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Sexual frustration: programmed cell death prevents plant inbreeding


Scientists have demonstrated the importance of programmed cell death in preventing inbreeding in plants, according to research published in Nature today. Researchers at the University of Birmingham School of Biosciences have found that self-incompatibility, an important mechanism in plants that prevents them fertilizing themselves with their own pollen, which is genetically controlled by products of the S locus, triggers programmed cell death in incompatible pollen coming into contact with the stigma.

The work, funded by the Biotechnology and Biological Sciences Research Council (BBSRC), was carried out on the field poppy, Papaver rhoeas and has shown the involvement of programmed cell death (PCD) in plant self-incompatibility for the first time. PCD is a mechanism used by many organisms to destroy unwanted cells in a precise and regulated manner and in various forms it plays a crucial role determining development in many things from embryos to tumours.

The researchers, using methods common in the study of animal cells but not widely used with plant cells, found that S proteins encoded by the stigma component of the S locus interacted with incompatible pollen to inhibit pollen tube growth and to trigger PCD. It has been known that plants use PCD to fight disease but it had not been proven that it was involved in self-incompatibility.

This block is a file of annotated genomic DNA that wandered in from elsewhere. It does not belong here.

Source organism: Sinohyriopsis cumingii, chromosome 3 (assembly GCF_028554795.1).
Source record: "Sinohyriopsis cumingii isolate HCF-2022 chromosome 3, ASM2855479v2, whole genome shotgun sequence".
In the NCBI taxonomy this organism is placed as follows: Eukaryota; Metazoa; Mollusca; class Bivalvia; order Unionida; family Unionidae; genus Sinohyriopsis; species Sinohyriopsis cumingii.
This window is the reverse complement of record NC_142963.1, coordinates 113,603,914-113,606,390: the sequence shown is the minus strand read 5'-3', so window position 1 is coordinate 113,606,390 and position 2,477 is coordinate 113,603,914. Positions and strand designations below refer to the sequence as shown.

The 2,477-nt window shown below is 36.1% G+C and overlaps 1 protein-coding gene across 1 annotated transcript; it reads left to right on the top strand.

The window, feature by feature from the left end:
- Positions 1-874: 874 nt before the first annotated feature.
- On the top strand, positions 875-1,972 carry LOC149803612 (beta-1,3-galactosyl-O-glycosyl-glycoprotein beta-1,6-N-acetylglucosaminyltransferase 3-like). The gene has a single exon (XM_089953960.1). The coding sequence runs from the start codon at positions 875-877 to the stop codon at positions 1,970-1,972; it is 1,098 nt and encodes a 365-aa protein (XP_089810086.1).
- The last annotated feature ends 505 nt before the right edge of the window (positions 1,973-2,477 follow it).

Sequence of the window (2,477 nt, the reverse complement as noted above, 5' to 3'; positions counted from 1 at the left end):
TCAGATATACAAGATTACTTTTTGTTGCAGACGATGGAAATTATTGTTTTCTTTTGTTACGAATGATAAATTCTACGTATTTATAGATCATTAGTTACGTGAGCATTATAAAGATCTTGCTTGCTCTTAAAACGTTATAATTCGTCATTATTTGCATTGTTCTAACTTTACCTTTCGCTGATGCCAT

“Many researchers have been studying self-incompatibility in order to try to establish the mechanisms that plants use for this type of selective ‘contraception’ against unwanted ‘self’ or genetically identical pollen,’ says Dr Noni Franklin-Tong, who led the research group. ‘Our study, which provides the first demonstration of a self-incompatibility system using Programmed Cell Death, is a significant advance in our understanding of how plants inhibit ‘self’ pollen. By recognizing ‘self’ pollen and then causing it to commit ‘suicide’, this SI mechanism we have discovered in poppy provides a highly novel way to prevent self-fertilization.”

Most notably, the research provides evidence that a “caspase-like” activity is involved. Although caspases are known to be key enzymes involved in programmed cell death in animal cells this is a contentious finding because no caspase sequence has been identified in the Arabidopsis genome. Although it does not prove there is a caspase in plants, it does suggest a gene encoding a protein with a similar activity exists in plants.

Andrew McLaughlin | alfa
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